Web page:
September 2005 Archives

29 September 2005


Cover of Excession
  • Iain M. Banks
  • 464 pages
  • ISBN: 185723457X
Yes, I know this is the second Iain M. Banks book I've read in the last few months, but I seriously believe this is one of the best sci-fi books I've read. This time was a reread, but when I read it first, it was my first experience of his work, and I have subsequently read virtually all his work (he takes up nearly as much space on my book shelf as Terry Pratchett!!)

The plot is gripping, the characters varied, and the "universe" Iain creates is fascinating, convincing and detailed. If you like sci-fi, then you'll love this.

Rating: 4.5/5

p.s. Good though this is, I've decided that I've got a bit ingrained with my reading habits. Too many of the books I read in the last year have been by Terry Pratchett or Iain (M.) Banks. If anybody has some suggestions of things I books that might expand my horizons a bit I'd be interested (particularly if you can do it without spoiling the plot and message of whatever book it is). I've just started Brave New World by Aldus Huxley, which is a bit more of a classic and has a much more serious message, but it's still definitely sci-fi.

Posted by Robert Hart | Permanent Link | Categories: Books

29 September 2005

40 year old virgin

  • Nobody in particular
  • 15 - Showcase
Not much to say really. Just one of those occasions where you turn up to the cinema and watch whatever is next to start that you haven't already seen. It has some funny moments, and we seemed to be in the mood for laughing out loud.

Rating: 2/5

Posted by Robert Hart | Permanent Link | Categories: Films

21 September 2005

Lost in Translation

This website lets you translate poetry (using google) from English to German to French and then back to English.

These are my favourites so far:

The cross of arm Insey Winsey is assembled the casing;  
* to come to the bottom the rain and to wash bad Insey outside.  
The sun came and dried the whole rain;  
The cross of arm Insey Winsey is assembled the casing again.
dickory the dock of Hickorys, 
ran the mouse the donor of synchronization.  
The donor of synchronization struck, 
the mouse fell to the bottom, 
dickory the dock of Hickorys

Posted by Robert Hart | Permanent Link

21 September 2005

Pride and Prejudice

  • Keira Knightley, Matthew MacFadyen, Brenda Blethyn, Judi Dench and others...
  • 127 minutes - U - UGC Cinema
I guess the question everybody wants to know is how the film compares to the BBC TV series. Personally, I reckon the two complement each other quite well. The TV series has the advantage of 5 hours to play with, allowing much more of the original plot to be captured, particularly the slowly evolving relationships. The film version has the advantage of getting the plot across to you in one go, so it in someways makes more sense (I didn't religiously follow the TV series, so I may have missed important bits along the way). Equally the acting is, arguably better, particularly with some of the more minor roles: Each of the Bennett sisters has a distinct personality; Mr Collins is fabulous; etc.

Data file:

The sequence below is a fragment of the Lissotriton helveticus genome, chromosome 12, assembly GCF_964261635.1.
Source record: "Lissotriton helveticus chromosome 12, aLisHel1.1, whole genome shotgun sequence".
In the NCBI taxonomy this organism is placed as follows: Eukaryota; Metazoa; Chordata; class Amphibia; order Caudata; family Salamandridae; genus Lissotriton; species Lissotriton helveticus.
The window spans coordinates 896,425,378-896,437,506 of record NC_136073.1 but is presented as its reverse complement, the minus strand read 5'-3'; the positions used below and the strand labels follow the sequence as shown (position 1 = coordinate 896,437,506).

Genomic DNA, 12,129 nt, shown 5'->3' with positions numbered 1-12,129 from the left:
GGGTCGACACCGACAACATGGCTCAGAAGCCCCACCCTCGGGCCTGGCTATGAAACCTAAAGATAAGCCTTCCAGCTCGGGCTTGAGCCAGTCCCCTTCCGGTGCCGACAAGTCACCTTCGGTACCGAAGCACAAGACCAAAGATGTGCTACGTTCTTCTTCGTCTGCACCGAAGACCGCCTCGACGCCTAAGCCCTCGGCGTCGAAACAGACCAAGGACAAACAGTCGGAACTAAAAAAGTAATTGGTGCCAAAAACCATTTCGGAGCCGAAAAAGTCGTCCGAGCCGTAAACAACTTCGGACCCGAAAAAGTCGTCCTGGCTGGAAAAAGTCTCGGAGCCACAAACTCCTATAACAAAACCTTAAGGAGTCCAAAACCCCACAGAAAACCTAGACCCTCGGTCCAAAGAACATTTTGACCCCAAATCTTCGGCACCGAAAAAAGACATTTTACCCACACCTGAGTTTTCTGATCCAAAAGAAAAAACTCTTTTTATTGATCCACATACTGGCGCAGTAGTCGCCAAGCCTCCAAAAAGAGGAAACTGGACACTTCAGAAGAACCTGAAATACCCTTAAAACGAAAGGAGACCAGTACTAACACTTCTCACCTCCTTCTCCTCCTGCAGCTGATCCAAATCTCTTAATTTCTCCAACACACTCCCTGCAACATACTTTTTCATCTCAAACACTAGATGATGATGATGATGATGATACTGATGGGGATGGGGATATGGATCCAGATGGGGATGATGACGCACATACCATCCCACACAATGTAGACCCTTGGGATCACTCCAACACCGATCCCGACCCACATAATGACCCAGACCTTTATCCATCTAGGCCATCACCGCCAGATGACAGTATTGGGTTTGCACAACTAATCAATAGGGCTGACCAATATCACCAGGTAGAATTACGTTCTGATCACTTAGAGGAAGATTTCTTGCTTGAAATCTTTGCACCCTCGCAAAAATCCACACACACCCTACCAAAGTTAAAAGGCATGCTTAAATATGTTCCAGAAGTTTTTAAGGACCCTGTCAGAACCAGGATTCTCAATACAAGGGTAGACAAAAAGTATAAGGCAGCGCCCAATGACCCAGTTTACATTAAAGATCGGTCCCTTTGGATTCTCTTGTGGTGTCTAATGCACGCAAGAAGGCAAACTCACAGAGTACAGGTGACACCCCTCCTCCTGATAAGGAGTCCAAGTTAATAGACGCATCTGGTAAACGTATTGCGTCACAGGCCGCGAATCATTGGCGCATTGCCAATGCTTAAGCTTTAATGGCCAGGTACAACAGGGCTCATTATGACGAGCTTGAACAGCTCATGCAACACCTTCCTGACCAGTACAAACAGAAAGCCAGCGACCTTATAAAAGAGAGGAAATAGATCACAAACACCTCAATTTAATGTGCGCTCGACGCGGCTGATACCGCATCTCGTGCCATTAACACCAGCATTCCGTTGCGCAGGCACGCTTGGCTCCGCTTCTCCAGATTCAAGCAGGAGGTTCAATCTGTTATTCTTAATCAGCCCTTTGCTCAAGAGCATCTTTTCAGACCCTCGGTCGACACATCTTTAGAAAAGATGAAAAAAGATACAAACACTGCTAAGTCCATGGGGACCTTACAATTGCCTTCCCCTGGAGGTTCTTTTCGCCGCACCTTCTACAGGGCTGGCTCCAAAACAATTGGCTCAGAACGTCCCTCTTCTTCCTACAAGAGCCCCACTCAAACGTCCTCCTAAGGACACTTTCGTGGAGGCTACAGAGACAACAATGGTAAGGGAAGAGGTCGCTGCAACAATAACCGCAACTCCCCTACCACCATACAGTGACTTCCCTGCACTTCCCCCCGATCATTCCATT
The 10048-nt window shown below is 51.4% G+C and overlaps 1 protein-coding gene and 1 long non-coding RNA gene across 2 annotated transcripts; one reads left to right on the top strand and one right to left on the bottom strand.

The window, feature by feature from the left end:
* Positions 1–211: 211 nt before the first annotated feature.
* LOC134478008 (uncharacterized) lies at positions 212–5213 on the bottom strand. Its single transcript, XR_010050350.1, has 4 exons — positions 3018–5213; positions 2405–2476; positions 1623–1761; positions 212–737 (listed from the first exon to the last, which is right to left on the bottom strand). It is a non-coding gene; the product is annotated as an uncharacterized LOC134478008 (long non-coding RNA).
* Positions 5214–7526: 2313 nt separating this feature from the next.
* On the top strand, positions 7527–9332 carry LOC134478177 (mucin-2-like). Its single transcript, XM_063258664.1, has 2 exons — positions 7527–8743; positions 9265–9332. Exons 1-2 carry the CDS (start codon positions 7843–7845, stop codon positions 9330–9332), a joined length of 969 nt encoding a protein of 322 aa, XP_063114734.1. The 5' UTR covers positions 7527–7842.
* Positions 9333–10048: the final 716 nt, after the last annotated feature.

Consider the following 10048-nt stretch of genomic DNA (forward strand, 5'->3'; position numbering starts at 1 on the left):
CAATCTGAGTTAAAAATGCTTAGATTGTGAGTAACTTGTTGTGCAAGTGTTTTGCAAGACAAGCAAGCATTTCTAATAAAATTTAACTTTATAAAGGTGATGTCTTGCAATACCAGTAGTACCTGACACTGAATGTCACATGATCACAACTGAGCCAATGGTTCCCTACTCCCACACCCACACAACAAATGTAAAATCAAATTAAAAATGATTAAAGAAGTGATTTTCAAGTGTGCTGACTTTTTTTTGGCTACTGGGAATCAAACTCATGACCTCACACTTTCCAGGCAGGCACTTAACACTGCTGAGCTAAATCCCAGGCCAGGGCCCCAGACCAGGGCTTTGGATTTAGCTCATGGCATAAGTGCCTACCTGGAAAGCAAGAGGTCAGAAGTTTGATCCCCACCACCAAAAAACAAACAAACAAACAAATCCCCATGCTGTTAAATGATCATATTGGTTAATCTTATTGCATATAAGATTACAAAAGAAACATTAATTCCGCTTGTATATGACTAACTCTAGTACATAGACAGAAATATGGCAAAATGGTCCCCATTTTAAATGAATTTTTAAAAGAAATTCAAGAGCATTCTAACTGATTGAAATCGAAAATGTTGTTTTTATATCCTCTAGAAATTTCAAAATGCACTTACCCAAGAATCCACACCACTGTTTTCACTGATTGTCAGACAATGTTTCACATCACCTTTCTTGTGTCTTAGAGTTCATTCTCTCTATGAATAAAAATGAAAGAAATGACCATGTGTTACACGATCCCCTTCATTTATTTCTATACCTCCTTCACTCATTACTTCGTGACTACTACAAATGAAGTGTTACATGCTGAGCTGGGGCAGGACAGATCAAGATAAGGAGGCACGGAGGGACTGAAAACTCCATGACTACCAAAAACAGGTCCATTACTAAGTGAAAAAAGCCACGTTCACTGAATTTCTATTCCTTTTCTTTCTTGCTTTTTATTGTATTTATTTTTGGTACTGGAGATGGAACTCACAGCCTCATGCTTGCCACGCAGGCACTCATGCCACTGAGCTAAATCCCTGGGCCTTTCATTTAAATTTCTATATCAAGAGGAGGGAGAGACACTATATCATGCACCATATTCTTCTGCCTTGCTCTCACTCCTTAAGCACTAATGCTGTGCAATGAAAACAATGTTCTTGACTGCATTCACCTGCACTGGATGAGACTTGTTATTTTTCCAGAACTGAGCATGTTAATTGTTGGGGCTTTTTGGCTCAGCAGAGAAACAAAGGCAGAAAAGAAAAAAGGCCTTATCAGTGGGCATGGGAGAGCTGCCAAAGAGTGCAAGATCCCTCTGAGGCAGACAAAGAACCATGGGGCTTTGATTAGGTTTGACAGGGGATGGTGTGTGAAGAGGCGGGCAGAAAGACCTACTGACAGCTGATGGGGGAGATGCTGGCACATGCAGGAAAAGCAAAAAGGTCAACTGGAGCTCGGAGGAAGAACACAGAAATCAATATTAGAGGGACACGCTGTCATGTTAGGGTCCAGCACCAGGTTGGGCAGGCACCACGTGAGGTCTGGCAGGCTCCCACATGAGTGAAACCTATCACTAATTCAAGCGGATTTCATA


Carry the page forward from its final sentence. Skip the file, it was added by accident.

The buildings, scenery, costumes and choreography all play their own part in the atmosphere and magic of the film.

In summary: A must see for any P&P fan, and anybody who doesn't actively hate happy endings.

Rating: 4/5

Posted by Robert Hart | Permanent Link | Categories: Films

21 September 2005

Cat on a Hot Tin Roof

Cat on a Hot Tin Roof poster On Saturday, we went to see Cat on a Hot Tin Roof at the Nottingham Playhouse. This was my second trip to the theatre this year (last time we went to the Theatre Royal)

The play seems to be relatively famous (i.e. I've actually heard of it ;-)) but I couldn't say I knew anything about it. We even had an argument before hand about whether Tennessee Williams is a man or a woman. I have to say that I was pretty disappointed by it. The plot is dull, the characters are unlikeable, the acting was bad, and the script is far too dialogue heavy.

Rating: 1.5/5

Posted by Robert Hart | Permanent Link

12 September 2005

Marathon finish times

Martin, I think the peaks you see in your graph are real.

Personally, I kept no particular track of the race time, or my own pace on a mile by mile basis during the race. However once I passed the last corner, I could see the clock above the finish time, which was just reaching the 2:08 mark. At this point I figured if I pushed it, I could make it inside 2:10, and sprinted the finish. I'm also pretty sure if the time said 2:11 I wouldn't have bothered.

I would therefore hypothesise that the number of people finishing in a time ending in a nine will be greater than any other digit. Similarly I thing the quarter hour marks would be attractive for similar reasons, therefore 4s are to be expected too.

In the histogram below, the last digit of the finishing time in minutes has been calculated. This clearly fits the hypothesis.

Histogram of finishing minute

My A-level statistics somewhere in the back of my head tells me that: